edit on 21-7-2011 by pepsi78 because: (no reason given)



posted on Jul, 21 2011 @ 06:32 PM
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Originally posted by pepsi78
...and ille or il is equivalent to EL.


Do you have a link to a Latin dictionary that shows this? I need a link.



posted on Jul, 21 2011 @ 06:36 PM
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reply to post by AugustusMasonicus
 

It's a grammar site, it translates the meaning of the word, so it is a dictionary.



posted on Jul, 21 2011 @ 06:37 PM
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Originally posted by pepsi78
It's a grammar site, it translates the meaning of the word, so it is a dictionary.


Where is the dictionary link? Do you have one, yes or no?



posted on Jul, 21 2011 @ 06:39 PM
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reply to post by AugustusMasonicus
 


It is part of latin grammar, now I have proved it is a he.



posted on Jul, 21 2011 @ 06:40 PM
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Originally posted by pepsi78
It is part of latin grammar, now I have proved it is a he.


Do you have a dictionary link, yes or no?



posted on Jul, 21 2011 @ 06:46 PM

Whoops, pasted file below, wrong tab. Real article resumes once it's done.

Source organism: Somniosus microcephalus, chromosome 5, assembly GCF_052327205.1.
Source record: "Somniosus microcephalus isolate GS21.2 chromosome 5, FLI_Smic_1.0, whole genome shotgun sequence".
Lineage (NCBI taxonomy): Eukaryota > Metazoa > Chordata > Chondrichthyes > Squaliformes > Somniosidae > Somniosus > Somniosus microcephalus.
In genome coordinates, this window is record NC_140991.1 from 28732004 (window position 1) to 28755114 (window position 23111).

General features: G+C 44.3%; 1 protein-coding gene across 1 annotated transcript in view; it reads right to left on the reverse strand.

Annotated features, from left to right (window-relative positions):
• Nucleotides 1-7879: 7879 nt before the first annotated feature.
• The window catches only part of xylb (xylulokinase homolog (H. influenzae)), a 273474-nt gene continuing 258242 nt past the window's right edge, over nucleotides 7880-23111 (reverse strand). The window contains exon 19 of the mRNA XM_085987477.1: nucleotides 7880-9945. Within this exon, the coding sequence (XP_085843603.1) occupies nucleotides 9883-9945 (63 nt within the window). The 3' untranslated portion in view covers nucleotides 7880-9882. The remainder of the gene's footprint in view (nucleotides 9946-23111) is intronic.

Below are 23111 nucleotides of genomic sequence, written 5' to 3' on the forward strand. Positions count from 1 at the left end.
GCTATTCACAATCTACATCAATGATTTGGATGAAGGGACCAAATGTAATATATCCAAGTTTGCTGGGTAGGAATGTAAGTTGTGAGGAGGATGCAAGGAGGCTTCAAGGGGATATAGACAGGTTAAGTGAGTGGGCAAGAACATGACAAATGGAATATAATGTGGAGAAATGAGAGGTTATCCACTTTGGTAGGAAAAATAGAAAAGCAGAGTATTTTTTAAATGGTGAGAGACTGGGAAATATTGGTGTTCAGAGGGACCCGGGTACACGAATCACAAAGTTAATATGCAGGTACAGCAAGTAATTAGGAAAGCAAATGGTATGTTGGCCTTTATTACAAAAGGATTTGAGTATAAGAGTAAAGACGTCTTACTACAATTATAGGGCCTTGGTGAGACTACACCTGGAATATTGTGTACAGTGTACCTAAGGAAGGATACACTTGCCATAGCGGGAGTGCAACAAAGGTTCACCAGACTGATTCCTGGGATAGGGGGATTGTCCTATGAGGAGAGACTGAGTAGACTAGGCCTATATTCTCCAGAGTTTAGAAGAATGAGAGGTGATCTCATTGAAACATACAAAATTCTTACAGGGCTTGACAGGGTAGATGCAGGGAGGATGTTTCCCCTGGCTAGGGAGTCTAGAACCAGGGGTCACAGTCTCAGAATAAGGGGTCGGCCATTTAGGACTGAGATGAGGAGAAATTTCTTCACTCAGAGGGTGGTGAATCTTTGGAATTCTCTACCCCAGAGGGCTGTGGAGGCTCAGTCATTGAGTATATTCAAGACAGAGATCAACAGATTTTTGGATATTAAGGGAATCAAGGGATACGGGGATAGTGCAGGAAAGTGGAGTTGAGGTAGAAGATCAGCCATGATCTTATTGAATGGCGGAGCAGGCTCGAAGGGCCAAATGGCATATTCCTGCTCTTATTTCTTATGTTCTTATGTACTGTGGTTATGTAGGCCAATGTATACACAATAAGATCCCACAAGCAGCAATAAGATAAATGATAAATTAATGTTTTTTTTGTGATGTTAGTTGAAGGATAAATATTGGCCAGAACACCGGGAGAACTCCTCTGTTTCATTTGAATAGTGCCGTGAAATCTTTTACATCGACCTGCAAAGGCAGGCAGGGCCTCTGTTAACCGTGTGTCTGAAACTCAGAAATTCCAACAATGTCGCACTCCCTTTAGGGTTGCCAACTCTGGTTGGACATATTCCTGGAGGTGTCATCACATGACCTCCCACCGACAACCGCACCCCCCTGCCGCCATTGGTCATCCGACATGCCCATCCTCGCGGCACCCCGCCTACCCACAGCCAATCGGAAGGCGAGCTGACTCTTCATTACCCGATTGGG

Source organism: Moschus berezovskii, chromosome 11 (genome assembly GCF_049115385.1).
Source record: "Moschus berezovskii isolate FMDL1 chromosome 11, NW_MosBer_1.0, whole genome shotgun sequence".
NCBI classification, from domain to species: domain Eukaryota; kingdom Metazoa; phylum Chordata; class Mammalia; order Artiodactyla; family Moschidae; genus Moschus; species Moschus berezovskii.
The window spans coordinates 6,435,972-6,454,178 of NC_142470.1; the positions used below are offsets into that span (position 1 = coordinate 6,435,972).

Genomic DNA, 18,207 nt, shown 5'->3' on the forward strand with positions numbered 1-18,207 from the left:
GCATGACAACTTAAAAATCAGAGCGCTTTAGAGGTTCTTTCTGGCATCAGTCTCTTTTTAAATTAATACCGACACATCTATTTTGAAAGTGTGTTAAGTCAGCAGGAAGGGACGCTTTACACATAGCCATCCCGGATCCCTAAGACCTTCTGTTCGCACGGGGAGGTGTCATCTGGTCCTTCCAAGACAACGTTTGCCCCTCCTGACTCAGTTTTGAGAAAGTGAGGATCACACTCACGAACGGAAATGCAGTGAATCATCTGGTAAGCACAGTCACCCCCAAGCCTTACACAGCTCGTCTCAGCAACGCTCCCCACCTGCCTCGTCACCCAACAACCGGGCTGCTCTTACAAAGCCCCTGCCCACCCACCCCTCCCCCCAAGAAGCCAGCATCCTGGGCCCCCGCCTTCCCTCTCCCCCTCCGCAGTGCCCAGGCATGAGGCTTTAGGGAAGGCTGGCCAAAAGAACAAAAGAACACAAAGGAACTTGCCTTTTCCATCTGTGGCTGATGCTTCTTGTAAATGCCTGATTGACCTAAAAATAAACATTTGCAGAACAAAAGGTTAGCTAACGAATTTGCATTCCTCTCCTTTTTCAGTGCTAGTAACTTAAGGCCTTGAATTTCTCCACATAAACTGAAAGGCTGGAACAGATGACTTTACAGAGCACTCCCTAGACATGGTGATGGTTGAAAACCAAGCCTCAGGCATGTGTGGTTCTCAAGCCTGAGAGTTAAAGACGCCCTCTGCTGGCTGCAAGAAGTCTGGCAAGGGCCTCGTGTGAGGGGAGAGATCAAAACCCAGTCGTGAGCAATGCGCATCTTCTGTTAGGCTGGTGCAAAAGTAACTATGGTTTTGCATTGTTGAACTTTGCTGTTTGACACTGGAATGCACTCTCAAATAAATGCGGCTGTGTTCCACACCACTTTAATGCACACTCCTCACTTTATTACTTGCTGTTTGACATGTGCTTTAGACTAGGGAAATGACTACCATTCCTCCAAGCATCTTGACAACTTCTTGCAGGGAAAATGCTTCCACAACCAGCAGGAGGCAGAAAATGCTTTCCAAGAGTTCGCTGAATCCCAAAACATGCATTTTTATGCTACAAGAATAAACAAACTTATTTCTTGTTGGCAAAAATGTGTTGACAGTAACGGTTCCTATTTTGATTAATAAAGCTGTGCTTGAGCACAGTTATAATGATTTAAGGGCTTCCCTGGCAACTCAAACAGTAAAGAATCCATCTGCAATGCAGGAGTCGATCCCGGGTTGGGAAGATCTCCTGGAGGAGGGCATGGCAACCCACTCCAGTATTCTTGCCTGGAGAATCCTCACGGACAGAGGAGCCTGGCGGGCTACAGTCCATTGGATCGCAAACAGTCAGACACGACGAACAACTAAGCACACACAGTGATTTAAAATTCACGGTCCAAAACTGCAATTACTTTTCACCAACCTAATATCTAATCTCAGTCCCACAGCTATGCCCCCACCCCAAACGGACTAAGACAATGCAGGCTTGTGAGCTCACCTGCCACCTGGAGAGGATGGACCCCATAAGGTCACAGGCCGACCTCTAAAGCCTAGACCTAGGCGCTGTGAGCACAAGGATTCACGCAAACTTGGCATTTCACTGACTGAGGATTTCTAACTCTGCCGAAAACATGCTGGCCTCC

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What is this ? Latin roots?


Latin Noun-Forming Suffixes Chapter 3
www.class.uidaho.edu...
Diminutive suffixes: these add the meaning small to nouns. The most important diminutive suffixes from Latin are:

homo, homin- [man]: homunculus
-el,-il -illus, ellus/a/um cerebrum [brain]: cerebellum





www.utexas.edu...
Pokorny Etymon: 1. al-, ol- 'beyond; other, alien'

Old Latin: ollus dem.pron he, that
ille, illa, illud dem.pron he, she, that

edit on 21-7-2011 by pepsi78 because: (no reason given)

edit on 21-7-2011 by pepsi78 because: (no reason given)



posted on Jul, 21 2011 @ 06:49 PM
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Originally posted by pepsi78
What is this ? Latin roots?


None of those are giving a defintion of 'el' as 'him', do you have a link? Yes or no?



posted on Jul, 21 2011 @ 06:50 PM
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reply to post by AugustusMasonicus
 


Sure they do. A man, a he, it states clear.